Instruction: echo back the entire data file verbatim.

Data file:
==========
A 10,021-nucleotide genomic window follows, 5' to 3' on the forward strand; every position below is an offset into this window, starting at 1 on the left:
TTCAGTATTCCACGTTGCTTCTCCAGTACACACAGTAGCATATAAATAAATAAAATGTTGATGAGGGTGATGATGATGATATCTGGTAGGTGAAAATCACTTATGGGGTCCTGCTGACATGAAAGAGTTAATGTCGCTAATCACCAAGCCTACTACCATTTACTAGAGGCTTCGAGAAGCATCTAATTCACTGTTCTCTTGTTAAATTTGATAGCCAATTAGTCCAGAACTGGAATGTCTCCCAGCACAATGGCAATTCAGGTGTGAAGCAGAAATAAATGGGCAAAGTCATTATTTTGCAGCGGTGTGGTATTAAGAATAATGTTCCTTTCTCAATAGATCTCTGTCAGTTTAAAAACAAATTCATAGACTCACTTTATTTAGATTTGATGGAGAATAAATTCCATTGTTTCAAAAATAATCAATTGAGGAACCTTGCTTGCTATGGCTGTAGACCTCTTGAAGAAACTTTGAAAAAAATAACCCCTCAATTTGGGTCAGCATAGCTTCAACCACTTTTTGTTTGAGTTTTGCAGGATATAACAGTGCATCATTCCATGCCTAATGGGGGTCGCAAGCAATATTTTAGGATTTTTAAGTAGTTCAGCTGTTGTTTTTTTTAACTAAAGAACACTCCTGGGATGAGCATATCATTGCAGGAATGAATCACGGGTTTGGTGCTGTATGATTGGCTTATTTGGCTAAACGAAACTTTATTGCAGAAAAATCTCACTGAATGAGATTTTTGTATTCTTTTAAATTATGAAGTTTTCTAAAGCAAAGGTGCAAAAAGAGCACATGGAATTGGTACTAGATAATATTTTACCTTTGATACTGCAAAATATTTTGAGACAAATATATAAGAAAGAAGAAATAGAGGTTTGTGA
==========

A 10,021-nucleotide genomic window follows, 5' to 3' on the forward strand; every position below is an offset into this window, starting at 1 on the left:
TTCAGTATTCCACGTTGCTTCTCCAGTACACACAGTAGCATATAAATAAATAAAATGTTGATGAGGGTGATGATGATGATATCTGGTAGGTGAAAATCACTTATGGGGTCCTGCTGACATGAAAGAGTTAATGTCGCTAATCACCAAGCCTACTACCATTTACTAGAGGCTTCGAGAAGCATCTAATTCACTGTTCTCTTGTTAAATTTGATAGCCAATTAGTCCAGAACTGGAATGTCTCCCAGCACAATGGCAATTCAGGTGTGAAGCAGAAATAAATGGGCAAAGTCATTATTTTGCAGCGGTGTGGTATTAAGAATAATGTTCCTTTCTCAATAGATCTCTGTCAGTTTAAAAACAAATTCATAGACTCACTTTATTTAGATTTGATGGAGAATAAATTCCATTGTTTCAAAAATAATCAATTGAGGAACCTTGCTTGCTATGGCTGTAGACCTCTTGAAGAAACTTTGAAAAAAATAACCCCTCAATTTGGGTCAGCATAGCTTCAACCACTTTTTGTTTGAGTTTTGCAGGATATAACAGTGCATCATTCCATGCCTAATGGGGGTCGCAAGCAATATTTTAGGATTTTTAAGTAGTTCAGCTGTTGTTTTTTTTAACTAAAGAACACTCCTGGGATGAGCATATCATTGCAGGAATGAATCACGGGTTTGGTGCTGTATGATTGGCTTATTTGGCTAAACGAAACTTTATTGCAGAAAAATCTCACTGAATGAGATTTTTGTATTCTTTTAAATTATGAAGTTTTCTAAAGCAAAGGTGCAAAAAGAGCACATGGAATTGGTACTAGATAATATTTTACCTTTGATACTGCAAAATATTTTGAGACAAATATATAAGAAAGAAGAAATAGAGGTTTGTGA